American sprinter Justin Gatlin has a message for United States swimmer Lilly King: Not so fast.
King, 19, was critical earlier this week about the Olympic participation of athletes -- including Gatlin -- who have tested positive for banned substances in the past. Gatlin has twice been caught using banned substances, but is considered the top threat to unseating Jamaican star Usain Bolt in the 100-meter final Sunday.
"I don't even know who Lilly King is," Gatlin said after winning his 100-meter heat Saturday in 10.01 seconds -- the best time of the day. "She does swimming and not track and field.
"I'm not worried about that. I have confidence in my policies that I'm with. USADA (United States Anti-Doping Agency) has done a great job. WADA (World Anti-Doping Agency) has done a great job. I have come back and done what I need to do."
The 34-year-old Gatlin, who won gold at 100 meters at the 2004 Olympics, first tested positive for amphetamines, though arbitrators determined he didn't use them for doping but to treat attention deficit disorder. The second came for excessive testosterone in 2006 and resulted in a four-year ban.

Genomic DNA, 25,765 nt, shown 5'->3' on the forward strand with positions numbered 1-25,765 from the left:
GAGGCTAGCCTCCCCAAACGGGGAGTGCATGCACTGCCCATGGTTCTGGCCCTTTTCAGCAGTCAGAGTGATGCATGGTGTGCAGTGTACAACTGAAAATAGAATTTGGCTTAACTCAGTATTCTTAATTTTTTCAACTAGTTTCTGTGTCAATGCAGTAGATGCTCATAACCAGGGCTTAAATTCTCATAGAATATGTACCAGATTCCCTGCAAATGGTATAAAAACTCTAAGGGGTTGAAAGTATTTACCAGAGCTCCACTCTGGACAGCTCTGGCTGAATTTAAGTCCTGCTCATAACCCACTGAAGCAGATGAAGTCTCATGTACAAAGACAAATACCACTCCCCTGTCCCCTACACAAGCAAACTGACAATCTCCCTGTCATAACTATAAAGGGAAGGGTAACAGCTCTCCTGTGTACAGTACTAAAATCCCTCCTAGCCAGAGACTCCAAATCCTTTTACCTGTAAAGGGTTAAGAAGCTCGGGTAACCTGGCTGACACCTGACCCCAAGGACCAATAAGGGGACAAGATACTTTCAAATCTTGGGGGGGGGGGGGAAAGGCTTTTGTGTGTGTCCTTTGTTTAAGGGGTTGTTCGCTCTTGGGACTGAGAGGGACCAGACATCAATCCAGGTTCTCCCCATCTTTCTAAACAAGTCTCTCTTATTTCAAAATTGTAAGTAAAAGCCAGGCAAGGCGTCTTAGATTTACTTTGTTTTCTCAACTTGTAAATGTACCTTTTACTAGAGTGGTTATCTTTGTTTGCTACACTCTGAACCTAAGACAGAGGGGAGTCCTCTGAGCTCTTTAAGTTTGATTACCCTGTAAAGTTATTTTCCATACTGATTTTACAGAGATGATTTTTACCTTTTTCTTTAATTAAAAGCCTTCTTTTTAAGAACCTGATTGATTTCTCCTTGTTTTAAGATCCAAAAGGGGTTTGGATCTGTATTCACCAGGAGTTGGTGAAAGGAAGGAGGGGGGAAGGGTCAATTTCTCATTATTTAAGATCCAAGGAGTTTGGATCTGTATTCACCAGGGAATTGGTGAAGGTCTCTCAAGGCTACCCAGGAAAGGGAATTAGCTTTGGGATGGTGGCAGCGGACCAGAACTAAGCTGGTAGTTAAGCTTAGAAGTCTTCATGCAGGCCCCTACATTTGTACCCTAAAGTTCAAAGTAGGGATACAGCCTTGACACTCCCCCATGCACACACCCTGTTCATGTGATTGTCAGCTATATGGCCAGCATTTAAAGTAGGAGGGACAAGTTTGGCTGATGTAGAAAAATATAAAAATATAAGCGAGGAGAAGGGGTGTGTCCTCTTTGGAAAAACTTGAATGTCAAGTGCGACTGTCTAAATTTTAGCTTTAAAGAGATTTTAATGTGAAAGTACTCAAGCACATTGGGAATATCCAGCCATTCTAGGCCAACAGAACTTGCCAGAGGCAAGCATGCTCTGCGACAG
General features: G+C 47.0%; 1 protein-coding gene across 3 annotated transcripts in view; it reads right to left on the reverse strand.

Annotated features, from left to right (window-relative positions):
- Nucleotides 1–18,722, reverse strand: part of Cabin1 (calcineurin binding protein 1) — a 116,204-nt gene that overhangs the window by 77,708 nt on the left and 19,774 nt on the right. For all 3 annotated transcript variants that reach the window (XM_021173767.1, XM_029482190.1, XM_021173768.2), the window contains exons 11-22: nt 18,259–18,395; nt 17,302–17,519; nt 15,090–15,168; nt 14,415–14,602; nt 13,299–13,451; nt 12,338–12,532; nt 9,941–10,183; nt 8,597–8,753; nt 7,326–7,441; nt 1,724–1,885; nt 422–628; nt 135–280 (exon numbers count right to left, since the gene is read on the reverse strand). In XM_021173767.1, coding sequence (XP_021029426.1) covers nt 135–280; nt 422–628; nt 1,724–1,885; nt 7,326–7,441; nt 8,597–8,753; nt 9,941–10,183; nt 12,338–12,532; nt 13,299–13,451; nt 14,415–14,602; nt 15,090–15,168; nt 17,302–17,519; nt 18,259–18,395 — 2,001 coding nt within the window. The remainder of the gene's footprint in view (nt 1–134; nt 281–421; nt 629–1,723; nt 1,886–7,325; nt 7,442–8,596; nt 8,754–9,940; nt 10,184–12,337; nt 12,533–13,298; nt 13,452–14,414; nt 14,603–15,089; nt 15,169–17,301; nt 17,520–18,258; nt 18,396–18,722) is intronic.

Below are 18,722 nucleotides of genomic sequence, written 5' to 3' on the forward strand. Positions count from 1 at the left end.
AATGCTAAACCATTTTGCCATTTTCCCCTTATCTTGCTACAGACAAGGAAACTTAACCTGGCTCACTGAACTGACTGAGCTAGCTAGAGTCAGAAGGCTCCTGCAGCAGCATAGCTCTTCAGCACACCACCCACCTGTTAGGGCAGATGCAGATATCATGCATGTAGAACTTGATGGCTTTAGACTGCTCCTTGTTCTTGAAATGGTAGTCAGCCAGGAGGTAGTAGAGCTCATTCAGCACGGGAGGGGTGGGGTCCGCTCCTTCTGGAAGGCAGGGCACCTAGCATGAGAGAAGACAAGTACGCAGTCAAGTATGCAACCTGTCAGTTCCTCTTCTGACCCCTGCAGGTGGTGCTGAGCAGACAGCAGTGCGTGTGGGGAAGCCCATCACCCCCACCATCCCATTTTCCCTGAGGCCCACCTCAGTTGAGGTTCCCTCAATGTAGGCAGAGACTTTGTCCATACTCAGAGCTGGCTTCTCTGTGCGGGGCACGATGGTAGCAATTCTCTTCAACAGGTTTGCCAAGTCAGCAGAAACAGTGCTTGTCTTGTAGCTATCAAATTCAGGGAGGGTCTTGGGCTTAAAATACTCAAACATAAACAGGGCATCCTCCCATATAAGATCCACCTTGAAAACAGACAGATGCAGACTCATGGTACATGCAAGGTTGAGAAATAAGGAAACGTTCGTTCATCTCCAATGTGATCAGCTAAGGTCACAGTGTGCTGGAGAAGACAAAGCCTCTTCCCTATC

"I've worked hard, just like everybody else, and I get tested, just like everybody else," Gatlin said Saturday. "I'm back here. I believe in the system. I hope everybody else believes in the system too."
King originally made her comments after the Court of Arbitration for Sport allowed Russian swimmer Yulia Efimova to compete in Rio after a last-minute appeal of her doping ban.
When asked about Gatlin, King remained critical.
"Do I think people who have been caught doping should be on the team? They shouldn't," said King, who beat Efimova to win the gold medal in the women's 100-meter breaststroke. "It's unfortunate that we have to see that and then it's such a tossup in between sports and in between countries. It's something that needs to be set in stone that this is what we're gonna do to settle this and that should be the end of it. There should not be any bouncing back and forth."